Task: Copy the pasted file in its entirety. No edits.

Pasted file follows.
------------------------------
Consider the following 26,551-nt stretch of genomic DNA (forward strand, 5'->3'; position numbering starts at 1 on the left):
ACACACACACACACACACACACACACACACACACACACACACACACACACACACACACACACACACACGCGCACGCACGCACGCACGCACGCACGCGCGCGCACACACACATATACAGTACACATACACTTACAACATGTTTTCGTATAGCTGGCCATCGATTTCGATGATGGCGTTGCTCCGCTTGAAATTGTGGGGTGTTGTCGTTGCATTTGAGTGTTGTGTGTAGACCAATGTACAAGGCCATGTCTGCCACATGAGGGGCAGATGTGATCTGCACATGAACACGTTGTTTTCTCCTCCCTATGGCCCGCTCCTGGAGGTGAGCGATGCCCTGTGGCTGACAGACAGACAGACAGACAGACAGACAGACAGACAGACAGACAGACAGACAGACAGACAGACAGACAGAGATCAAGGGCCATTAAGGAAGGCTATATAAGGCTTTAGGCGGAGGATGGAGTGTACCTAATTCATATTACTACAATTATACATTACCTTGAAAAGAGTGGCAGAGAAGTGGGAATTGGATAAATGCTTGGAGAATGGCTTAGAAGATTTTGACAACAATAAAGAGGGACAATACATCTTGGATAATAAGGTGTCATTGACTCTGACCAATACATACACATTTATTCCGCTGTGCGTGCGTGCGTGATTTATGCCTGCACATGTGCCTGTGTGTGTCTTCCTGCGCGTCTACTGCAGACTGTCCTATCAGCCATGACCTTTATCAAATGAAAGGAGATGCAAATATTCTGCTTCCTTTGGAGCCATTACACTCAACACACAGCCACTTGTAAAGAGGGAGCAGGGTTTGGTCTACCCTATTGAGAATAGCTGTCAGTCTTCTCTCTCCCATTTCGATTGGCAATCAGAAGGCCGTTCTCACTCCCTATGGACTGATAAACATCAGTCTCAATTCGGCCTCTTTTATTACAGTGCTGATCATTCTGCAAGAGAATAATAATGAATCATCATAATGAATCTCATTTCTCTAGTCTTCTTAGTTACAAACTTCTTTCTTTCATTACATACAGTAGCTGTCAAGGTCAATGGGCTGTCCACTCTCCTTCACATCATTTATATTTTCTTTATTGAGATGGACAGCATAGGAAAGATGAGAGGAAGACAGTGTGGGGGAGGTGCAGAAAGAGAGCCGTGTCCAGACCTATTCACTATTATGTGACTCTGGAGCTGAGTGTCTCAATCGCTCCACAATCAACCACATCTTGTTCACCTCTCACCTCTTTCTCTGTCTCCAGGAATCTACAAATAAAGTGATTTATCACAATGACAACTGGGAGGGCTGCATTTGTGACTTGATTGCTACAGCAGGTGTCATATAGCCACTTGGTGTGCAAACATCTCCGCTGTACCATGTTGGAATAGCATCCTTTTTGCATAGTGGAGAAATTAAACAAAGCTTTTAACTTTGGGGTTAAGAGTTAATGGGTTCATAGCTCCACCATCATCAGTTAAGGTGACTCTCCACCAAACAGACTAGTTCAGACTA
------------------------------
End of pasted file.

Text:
Consider the following 26,551-nt stretch of genomic DNA (forward strand, 5'->3'; position numbering starts at 1 on the left):
ACACACACACACACACACACACACACACACACACACACACACACACACACACACACACACACACACACGCGCACGCACGCACGCACGCACGCACGCGCGCGCACACACACATATACAGTACACATACACTTACAACATGTTTTCGTATAGCTGGCCATCGATTTCGATGATGGCGTTGCTCCGCTTGAAATTGTGGGGTGTTGTCGTTGCATTTGAGTGTTGTGTGTAGACCAATGTACAAGGCCATGTCTGCCACATGAGGGGCAGATGTGATCTGCACATGAACACGTTGTTTTCTCCTCCCTATGGCCCGCTCCTGGAGGTGAGCGATGCCCTGTGGCTGACAGACAGACAGACAGACAGACAGACAGACAGACAGACAGACAGACAGACAGACAGACAGACAGACAGAGATCAAGGGCCATTAAGGAAGGCTATATAAGGCTTTAGGCGGAGGATGGAGTGTACCTAATTCATATTACTACAATTATACATTACCTTGAAAAGAGTGGCAGAGAAGTGGGAATTGGATAAATGCTTGGAGAATGGCTTAGAAGATTTTGACAACAATAAAGAGGGACAATACATCTTGGATAATAAGGTGTCATTGACTCTGACCAATACATACACATTTATTCCGCTGTGCGTGCGTGCGTGATTTATGCCTGCACATGTGCCTGTGTGTGTCTTCCTGCGCGTCTACTGCAGACTGTCCTATCAGCCATGACCTTTATCAAATGAAAGGAGATGCAAATATTCTGCTTCCTTTGGAGCCATTACACTCAACACACAGCCACTTGTAAAGAGGGAGCAGGGTTTGGTCTACCCTATTGAGAATAGCTGTCAGTCTTCTCTCTCCCATTTCGATTGGCAATCAGAAGGCCGTTCTCACTCCCTATGGACTGATAAACATCAGTCTCAATTCGGCCTCTTTTATTACAGTGCTGATCATTCTGCAAGAGAATAATAATGAATCATCATAATGAATCTCATTTCTCTAGTCTTCTTAGTTACAAACTTCTTTCTTTCATTACATACAGTAGCTGTCAAGGTCAATGGGCTGTCCACTCTCCTTCACATCATTTATATTTTCTTTATTGAGATGGACAGCATAGGAAAGATGAGAGGAAGACAGTGTGGGGGAGGTGCAGAAAGAGAGCCGTGTCCAGACCTATTCACTATTATGTGACTCTGGAGCTGAGTGTCTCAATCGCTCCACAATCAACCACATCTTGTTCACCTCTCACCTCTTTCTCTGTCTCCAGGAATCTACAAATAAAGTGATTTATCACAATGACAACTGGGAGGGCTGCATTTGTGACTTGATTGCTACAGCAGGTGTCATATAGCCACTTGGTGTGCAAACATCTCCGCTGTACCATGTTGGAATAGCATCCTTTTTGCATAGTGGAGAAATTAAACAAAGCTTTTAACTTTGGGGTTAAGAGTTAATGGGTTCATAGCTCCACCATCATCAGTTAAGGTGACTCTCCACCAAACAGACTAGTTCAGACTA